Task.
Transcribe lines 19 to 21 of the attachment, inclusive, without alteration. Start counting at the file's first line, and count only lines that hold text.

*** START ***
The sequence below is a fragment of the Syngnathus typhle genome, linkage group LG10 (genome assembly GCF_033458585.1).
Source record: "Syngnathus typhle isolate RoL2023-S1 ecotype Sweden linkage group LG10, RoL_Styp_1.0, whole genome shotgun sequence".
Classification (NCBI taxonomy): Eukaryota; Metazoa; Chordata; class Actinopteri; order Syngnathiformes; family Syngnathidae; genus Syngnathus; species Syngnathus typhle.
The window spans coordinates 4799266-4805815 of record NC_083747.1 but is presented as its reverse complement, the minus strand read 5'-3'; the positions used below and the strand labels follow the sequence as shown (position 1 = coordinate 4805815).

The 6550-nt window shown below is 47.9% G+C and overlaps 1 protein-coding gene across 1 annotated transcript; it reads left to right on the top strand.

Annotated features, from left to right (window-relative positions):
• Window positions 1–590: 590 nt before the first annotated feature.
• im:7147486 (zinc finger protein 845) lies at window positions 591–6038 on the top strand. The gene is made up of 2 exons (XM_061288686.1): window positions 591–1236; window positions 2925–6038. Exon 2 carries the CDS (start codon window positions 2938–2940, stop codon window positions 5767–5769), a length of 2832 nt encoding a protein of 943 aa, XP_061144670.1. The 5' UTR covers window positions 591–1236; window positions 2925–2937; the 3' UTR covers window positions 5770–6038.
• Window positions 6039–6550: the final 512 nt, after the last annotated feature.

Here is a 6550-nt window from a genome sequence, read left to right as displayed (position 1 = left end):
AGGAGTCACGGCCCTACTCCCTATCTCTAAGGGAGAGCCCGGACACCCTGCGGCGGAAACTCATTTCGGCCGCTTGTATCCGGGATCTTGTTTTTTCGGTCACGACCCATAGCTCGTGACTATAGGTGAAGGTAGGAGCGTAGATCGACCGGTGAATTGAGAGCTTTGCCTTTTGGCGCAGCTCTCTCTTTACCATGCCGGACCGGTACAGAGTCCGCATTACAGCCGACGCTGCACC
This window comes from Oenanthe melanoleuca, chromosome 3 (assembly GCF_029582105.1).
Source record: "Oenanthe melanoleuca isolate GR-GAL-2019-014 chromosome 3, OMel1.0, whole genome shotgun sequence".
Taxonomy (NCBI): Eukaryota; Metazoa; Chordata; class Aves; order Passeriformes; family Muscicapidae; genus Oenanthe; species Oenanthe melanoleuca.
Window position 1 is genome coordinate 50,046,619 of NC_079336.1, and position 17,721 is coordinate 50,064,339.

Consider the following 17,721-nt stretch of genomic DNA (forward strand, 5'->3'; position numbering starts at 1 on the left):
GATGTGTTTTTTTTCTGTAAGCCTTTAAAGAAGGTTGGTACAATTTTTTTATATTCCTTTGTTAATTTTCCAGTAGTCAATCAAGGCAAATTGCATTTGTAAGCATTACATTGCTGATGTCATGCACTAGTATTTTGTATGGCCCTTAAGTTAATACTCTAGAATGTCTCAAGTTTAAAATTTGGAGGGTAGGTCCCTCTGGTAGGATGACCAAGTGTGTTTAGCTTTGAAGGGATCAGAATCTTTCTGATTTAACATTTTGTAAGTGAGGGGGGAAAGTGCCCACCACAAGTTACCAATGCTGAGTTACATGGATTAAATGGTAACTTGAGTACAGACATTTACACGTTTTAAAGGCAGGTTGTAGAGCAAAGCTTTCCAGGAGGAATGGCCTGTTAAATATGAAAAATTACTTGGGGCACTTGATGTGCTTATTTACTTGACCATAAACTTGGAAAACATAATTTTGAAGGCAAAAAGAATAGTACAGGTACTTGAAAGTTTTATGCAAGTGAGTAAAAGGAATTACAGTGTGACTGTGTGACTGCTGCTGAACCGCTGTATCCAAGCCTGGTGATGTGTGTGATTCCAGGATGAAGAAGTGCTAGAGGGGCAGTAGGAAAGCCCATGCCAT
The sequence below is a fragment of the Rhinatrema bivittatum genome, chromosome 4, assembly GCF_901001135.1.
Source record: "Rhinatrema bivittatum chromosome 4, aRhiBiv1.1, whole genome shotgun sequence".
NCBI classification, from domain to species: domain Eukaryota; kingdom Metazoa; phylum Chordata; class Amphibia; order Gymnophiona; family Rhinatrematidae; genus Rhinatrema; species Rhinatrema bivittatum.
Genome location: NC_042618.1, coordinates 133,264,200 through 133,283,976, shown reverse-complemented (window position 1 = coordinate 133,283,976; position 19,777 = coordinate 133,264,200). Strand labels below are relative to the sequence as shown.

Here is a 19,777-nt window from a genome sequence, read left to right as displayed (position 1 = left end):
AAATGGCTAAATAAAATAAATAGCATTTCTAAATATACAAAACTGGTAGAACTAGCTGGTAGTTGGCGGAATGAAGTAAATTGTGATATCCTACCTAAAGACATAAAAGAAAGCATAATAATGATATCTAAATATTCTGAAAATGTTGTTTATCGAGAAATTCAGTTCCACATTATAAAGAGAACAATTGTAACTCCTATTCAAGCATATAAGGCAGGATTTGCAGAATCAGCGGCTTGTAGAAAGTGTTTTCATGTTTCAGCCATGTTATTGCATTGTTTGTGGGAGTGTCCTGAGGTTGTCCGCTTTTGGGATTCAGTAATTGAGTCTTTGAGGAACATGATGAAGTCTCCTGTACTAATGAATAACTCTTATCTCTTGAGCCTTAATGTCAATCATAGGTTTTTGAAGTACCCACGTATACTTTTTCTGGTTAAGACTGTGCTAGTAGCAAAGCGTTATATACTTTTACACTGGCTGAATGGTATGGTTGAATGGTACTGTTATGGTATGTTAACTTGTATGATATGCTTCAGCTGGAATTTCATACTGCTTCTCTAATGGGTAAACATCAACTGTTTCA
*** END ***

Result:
Source record: "Rhinatrema bivittatum chromosome 4, aRhiBiv1.1, whole genome shotgun sequence".
NCBI classification, from domain to species: domain Eukaryota; kingdom Metazoa; phylum Chordata; class Amphibia; order Gymnophiona; family Rhinatrematidae; genus Rhinatrema; species Rhinatrema bivittatum.
Genome location: NC_042618.1, coordinates 133,264,200 through 133,283,976, shown reverse-complemented (window position 1 = coordinate 133,283,976; position 19,777 = coordinate 133,264,200). Strand labels below are relative to the sequence as shown.